The final distance as per OS maps totalled 14.2 miles. A great day out, at a fairly brisk pace (despite the heat), and a recommended route for interesting land and seascapes. If you’re walking it before the end of summer, do throw your swimming togs in – just in case.
Text and pics contributed by Christina
Braving high summer heat, on Sunday six of us enjoyed a truly lovely walk in West Suffolk of around 10 miles, observing social distancing rules. Here, we discovered rolling panoramas, taking in part of the River Glem valley and passing through Hawkedon, Denston and Stansfield villages. Some impressive ponds and lakes too.
Once again, Glen’s choice of area and organisation did not disappoint – we went to a lovely pub for a drink in their pub garden which offered splendid views onto more rolling panoramas.
No need to go to Spain, we have the Mediterranean heat and wide open spaces to enjoy right at our door step !🏜😀
We had a very enjoyable walk on Tuesday organised by Sarah and Simon from Thorpe Morieux to Preston St Mary and back. The total distance covered was 9.06 miles / 14.58 km.
We were joined by Sally and Phil who made up our group of 6 walkers. It was great to see everyone after the long break.
On the way back after lunch we came across a small safari park of African animals statues. Look out for the crocodile
Text and pics contributed by Lou
Is it really a Roman Road? http://www.romanroads.org/gazetteer/cumbria/M74.htm
We booked a week in the Lake District just before lockdown easing was announced. Of the several family walks we did, High Street was the highest. Despite it being a linear “there and back” walk, the route very conveniently passed just by where we were staying in Troutbeck and looked on the map to be very straightforward. It was even marked ROMAN ROAD on the OS map, so surely there would be no difficult steep inclines?
We decided to do this walk on the day when the weather was due to change from wet to sunny. We would put up with some rain in the morning in the hope that the clouds would clear in the afternoon to reveal stunning views from the top.
It started very gently, with 3 miles of ambling along a very good track in the valley. Although there was low cloud hanging over the hills, we didn’t have to endure any rain. As we neared the end of the valley, the clouds were still lingering and only part of our route was in view. The good track ended and we started a steep ascent on what could no longer sensibly be described as a road. As we got higher, the cloud engulfed us and we could see neither where we were going nor where we had been. At the top of the Kentmere valley, the most direct route skirted a precipitous drop which swirled with clouds and the occasional view down to the Kentmere Reservoir far below. The clouds started lifting as we walked along the fairly flat summit plateau, also known as Racecourse Hill. No horses were in evidence, although we did meet a shepherd on a quadbike. At the summit trig point I took the usual selfie photo, but instead of stunning views in the background, all was mist and murk.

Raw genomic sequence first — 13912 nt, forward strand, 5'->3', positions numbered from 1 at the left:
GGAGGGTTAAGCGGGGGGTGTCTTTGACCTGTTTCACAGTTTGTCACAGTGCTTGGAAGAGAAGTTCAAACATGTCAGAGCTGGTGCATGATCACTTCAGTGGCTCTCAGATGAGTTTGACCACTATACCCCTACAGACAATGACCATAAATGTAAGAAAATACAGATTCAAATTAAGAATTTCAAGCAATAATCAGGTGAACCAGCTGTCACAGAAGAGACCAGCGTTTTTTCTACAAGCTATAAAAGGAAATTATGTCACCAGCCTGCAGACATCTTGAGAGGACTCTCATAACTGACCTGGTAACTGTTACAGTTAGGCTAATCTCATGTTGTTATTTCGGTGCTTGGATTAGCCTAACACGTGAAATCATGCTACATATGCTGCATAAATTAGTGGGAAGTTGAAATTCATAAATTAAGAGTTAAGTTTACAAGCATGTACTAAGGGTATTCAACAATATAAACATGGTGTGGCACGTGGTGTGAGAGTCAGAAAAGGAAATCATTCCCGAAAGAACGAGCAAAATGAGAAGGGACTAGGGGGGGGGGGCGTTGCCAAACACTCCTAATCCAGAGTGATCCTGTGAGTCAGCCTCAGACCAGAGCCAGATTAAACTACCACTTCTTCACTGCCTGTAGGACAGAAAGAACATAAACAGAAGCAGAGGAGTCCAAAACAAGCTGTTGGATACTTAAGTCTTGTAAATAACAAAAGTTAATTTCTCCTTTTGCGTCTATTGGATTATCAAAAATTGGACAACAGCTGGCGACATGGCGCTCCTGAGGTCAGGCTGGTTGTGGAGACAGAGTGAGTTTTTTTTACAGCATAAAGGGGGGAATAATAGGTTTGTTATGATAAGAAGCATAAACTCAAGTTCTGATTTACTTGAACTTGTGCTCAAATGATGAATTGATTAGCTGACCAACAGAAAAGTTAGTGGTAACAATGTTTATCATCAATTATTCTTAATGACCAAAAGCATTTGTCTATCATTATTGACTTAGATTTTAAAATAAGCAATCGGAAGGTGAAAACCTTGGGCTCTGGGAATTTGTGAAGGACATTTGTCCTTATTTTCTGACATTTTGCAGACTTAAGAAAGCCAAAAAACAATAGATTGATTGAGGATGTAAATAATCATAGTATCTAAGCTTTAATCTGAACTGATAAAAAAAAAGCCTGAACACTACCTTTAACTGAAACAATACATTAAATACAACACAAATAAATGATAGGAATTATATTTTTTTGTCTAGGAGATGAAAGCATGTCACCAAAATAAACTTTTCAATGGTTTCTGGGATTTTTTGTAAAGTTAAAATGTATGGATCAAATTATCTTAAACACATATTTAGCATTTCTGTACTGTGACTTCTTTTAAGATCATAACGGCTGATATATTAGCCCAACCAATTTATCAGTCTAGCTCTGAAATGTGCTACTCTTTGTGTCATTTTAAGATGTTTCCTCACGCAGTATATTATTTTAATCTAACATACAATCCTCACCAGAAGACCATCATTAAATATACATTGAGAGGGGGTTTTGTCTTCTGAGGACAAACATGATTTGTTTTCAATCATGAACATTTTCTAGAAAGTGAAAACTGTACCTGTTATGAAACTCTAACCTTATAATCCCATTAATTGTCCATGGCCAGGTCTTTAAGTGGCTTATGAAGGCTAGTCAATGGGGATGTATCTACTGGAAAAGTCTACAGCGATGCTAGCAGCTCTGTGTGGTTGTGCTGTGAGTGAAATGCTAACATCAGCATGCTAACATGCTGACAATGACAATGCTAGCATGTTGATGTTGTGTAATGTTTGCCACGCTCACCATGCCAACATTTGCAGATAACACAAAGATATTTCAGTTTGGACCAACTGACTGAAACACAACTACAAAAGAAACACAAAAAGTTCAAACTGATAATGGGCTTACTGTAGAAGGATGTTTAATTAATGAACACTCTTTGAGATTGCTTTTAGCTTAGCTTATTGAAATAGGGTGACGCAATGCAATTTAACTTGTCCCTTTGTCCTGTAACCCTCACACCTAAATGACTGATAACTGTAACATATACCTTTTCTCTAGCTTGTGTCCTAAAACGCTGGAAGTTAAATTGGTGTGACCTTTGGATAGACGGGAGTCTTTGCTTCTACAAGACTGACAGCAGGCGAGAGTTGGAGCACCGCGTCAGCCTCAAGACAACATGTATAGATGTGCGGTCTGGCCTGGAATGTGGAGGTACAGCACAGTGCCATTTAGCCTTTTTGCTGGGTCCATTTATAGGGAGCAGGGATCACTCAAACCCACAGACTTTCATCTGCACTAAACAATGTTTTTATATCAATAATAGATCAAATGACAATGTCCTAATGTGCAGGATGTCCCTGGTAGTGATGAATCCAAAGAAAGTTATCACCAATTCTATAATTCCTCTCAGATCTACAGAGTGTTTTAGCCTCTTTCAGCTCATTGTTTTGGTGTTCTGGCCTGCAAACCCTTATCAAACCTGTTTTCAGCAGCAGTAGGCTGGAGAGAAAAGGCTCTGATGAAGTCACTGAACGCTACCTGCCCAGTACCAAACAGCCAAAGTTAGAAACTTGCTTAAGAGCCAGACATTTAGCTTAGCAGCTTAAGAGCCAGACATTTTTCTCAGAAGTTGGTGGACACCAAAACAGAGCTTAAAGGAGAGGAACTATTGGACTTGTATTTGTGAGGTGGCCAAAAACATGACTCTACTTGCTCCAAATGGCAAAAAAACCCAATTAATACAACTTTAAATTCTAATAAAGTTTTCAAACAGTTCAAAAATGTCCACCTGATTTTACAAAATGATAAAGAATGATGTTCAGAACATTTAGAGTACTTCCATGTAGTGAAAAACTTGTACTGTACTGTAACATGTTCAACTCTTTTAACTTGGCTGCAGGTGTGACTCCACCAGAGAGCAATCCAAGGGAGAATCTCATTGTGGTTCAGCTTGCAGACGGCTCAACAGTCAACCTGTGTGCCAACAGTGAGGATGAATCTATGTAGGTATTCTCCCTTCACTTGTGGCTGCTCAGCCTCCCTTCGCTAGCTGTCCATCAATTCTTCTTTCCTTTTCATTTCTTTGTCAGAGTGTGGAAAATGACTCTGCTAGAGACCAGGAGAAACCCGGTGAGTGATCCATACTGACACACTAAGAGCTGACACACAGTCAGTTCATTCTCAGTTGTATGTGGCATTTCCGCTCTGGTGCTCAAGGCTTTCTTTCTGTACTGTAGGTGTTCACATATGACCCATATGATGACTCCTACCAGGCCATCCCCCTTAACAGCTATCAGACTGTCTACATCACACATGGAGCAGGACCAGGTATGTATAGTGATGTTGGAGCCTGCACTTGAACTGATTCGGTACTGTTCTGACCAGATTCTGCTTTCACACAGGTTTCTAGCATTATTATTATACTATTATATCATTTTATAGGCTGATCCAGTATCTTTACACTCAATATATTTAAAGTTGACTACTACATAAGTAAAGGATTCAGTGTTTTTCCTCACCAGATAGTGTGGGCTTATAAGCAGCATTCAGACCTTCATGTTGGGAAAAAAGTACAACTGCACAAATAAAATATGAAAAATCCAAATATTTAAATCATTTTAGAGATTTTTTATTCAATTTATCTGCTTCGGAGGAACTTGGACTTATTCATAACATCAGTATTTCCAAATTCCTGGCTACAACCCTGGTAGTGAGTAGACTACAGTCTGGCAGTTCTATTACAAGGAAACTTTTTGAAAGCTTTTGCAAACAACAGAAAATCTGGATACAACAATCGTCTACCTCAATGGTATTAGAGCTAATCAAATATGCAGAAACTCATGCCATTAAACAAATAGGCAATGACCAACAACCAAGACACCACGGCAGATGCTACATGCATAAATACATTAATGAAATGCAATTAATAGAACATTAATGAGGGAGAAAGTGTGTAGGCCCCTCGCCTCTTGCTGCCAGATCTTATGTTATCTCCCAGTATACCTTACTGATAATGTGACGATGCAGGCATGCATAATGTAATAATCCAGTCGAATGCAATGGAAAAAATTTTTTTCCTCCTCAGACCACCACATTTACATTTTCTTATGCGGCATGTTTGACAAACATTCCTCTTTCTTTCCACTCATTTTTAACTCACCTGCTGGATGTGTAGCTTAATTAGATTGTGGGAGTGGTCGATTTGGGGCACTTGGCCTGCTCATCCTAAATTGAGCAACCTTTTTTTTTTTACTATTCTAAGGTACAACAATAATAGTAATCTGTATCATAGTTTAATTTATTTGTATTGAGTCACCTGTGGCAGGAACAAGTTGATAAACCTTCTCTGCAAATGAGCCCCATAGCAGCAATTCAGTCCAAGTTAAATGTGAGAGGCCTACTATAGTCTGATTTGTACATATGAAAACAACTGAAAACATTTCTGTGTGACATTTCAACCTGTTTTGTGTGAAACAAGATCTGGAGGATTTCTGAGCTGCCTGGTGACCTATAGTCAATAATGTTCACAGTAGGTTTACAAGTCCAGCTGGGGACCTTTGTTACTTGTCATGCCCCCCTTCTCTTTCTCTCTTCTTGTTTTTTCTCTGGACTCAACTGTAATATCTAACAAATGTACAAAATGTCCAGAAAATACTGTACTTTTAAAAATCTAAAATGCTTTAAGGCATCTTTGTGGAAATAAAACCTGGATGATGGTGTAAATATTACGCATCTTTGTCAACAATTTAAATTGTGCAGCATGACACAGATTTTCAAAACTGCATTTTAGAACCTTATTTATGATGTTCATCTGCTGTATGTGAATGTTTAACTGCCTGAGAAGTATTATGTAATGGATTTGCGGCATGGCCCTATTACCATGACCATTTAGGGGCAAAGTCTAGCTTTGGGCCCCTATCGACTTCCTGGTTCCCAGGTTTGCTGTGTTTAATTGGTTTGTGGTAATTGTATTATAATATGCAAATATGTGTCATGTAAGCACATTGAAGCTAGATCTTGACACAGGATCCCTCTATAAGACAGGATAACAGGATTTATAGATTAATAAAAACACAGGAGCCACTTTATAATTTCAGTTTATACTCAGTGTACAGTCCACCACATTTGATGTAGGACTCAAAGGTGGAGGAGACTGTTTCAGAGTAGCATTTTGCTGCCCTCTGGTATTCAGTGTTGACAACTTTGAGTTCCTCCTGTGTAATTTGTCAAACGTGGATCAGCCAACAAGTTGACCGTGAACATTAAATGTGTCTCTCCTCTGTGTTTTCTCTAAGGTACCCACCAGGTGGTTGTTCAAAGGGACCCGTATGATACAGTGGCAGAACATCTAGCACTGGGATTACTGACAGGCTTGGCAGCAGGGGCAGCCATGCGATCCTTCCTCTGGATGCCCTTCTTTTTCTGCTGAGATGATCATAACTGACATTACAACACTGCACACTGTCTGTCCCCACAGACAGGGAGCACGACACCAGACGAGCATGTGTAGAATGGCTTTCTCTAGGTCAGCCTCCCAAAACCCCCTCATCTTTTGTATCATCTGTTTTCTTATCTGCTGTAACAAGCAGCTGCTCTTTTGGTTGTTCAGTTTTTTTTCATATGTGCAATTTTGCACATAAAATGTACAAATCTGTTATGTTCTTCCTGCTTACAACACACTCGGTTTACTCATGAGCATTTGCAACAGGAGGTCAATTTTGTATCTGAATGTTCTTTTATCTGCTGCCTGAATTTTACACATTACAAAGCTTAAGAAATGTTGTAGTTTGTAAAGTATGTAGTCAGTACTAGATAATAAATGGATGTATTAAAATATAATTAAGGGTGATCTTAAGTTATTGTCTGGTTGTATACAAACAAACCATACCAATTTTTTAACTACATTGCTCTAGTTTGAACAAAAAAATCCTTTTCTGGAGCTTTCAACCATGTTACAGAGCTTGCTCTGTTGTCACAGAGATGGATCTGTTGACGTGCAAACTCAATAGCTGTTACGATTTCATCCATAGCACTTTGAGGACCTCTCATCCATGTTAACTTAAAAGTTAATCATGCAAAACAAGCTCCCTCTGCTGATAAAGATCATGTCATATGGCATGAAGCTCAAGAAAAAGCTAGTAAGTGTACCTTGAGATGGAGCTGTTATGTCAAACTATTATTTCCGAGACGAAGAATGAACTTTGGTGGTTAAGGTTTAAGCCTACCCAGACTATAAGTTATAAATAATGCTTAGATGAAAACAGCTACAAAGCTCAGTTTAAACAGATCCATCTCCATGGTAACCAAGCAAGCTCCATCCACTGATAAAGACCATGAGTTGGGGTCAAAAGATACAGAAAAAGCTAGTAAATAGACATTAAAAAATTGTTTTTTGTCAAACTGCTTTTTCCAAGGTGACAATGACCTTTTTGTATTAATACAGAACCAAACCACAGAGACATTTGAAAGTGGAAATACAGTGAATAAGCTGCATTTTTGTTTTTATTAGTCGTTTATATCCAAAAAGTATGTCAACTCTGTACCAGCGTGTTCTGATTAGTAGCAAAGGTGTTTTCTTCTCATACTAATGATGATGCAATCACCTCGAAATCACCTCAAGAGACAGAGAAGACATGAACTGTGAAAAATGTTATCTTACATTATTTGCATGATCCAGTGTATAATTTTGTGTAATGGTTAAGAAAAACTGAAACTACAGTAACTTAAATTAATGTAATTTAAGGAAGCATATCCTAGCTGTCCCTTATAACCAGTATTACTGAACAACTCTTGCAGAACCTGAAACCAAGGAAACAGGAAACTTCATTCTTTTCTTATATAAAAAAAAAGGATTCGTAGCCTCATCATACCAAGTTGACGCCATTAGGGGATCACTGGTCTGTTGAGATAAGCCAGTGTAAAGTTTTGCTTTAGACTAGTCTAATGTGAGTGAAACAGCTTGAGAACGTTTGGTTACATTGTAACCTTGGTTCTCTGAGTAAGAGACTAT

As we sat and ate our tiffin (it has become a tradition in our family to have “tiffin at the top”), the clouds started lifting and we finally got a good view of Hayeswater to the north-west. We made a slight detour on the descent to check out the large cairn atop Thornthwaite Crag, labelled “Beacon” on the OS map. It had a prominent notice warning not to sit near it as it was liable to fall over at any time. I got the kids to sit next to the notice for a photo.
The views really opened up on the way down, with the cliff-like face of Threshthwaite Crag looking rather forbidding. To the west of that is Caudale Moor, where we had made a very chilly ascent to Stony Cove Pike last year. The Kentmere Horseshoe was close by to the East with Ill Bell being the most prominent. I guess it was there on our ascent but I couldn’t see it then.
We saw some sheep being rounded up by a team of shepherds and dogs, bouncing down the steepest part of the slope to the valley below. It looked like they needed shearing.
Once down the steep part, the final 3 miles along the valley was a good cooldown, and once back at our holiday park we stopped at the pub for a well-earned pint or two.
Pics and text contributed by Christina
Sunday 26th July, we enjoyed an 8-mile amble in the Hasketon area. It was a beautiful summer day. Not unsurprisingly, we encountered a few dog walkers, also bikers and a group of people on horse back, but not many people in the rural realms of this very attractive part of Suffolk. we were walking through lush and green tunnels and wide and open fields, but Hasketon has its undulations. It has proved my point that Suffolk is not particularly flat – I certainly got my recommended cardio exercise that day !